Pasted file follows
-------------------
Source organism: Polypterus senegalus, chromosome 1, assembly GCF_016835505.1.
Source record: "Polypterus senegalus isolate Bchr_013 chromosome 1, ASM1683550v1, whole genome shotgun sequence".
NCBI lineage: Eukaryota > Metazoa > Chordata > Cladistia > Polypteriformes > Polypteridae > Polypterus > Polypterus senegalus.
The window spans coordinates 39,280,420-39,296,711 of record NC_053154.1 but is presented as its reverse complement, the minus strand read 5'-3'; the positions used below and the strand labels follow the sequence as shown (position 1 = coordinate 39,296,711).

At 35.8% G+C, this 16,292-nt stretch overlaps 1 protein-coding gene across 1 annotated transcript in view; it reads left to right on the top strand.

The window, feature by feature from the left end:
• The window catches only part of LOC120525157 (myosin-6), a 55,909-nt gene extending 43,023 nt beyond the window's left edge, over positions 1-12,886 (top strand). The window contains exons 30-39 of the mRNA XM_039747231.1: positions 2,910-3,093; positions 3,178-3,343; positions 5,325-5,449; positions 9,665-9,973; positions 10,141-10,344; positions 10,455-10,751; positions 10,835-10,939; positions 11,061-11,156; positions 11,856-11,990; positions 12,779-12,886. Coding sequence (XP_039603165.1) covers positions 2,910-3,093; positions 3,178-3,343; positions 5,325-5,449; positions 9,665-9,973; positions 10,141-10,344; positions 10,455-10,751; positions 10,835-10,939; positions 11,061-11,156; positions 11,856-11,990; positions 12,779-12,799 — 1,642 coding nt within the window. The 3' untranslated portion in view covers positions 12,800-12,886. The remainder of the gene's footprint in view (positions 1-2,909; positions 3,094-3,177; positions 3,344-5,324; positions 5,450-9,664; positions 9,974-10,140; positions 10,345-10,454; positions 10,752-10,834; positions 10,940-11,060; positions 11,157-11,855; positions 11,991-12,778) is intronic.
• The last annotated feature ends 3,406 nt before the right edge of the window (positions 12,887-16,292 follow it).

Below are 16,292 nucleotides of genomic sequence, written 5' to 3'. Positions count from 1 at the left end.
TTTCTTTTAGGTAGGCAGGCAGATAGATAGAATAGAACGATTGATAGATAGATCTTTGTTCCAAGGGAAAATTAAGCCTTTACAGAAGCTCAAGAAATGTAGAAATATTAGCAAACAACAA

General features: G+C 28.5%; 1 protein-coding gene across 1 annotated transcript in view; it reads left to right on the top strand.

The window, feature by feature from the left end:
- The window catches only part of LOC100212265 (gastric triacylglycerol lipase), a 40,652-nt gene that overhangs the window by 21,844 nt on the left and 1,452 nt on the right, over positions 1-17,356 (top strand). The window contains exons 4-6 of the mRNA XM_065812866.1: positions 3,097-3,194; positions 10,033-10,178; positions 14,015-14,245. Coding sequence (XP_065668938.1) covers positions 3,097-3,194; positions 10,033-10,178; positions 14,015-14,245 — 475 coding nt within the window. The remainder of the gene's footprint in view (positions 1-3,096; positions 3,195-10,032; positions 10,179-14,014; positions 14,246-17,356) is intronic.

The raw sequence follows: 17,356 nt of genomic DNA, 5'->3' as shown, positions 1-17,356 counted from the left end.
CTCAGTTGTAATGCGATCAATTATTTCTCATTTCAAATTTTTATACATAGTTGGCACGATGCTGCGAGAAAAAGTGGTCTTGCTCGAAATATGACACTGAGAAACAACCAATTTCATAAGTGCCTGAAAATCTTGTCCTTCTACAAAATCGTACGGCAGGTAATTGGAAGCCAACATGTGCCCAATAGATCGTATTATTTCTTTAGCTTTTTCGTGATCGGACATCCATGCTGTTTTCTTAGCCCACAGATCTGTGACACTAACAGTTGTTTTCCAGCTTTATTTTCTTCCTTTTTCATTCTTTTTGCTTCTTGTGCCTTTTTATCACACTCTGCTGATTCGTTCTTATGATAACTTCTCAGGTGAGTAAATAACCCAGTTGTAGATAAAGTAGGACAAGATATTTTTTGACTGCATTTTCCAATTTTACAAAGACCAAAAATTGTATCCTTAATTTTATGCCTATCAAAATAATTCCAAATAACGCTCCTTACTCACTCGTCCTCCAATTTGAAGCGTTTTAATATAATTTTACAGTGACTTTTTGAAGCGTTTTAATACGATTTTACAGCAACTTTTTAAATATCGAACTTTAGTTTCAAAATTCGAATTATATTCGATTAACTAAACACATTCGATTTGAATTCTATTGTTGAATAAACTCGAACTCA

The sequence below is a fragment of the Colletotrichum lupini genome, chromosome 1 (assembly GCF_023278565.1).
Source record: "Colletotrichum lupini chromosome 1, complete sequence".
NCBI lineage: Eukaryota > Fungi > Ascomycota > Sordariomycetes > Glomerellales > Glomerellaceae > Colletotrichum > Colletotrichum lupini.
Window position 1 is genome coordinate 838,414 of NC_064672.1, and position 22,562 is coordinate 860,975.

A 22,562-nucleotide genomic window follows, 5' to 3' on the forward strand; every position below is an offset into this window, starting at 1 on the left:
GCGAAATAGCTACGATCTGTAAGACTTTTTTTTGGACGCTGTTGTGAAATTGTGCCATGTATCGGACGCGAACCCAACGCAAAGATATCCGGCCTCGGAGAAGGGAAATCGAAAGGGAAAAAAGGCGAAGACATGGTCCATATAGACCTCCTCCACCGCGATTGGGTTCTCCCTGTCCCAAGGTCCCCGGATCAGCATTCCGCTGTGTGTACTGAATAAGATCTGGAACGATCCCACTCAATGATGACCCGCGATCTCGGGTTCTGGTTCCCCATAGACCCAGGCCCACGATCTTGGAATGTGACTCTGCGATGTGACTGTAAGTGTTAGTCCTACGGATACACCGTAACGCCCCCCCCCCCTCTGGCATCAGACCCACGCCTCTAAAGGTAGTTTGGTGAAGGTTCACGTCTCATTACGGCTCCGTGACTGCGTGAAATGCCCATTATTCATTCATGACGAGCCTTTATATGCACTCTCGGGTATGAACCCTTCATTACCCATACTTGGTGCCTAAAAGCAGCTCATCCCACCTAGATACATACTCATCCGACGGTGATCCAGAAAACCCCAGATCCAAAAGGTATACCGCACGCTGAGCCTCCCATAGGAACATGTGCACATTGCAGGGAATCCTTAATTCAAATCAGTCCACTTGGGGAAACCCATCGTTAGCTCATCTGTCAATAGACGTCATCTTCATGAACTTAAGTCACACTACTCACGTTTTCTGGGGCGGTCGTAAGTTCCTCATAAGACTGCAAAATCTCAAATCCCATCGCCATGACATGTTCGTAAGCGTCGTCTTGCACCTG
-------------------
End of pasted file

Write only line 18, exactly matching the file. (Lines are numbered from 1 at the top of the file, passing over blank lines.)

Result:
NCBI lineage: Eukaryota > Fungi > Ascomycota > Sordariomycetes > Glomerellales > Glomerellaceae > Colletotrichum > Colletotrichum lupini.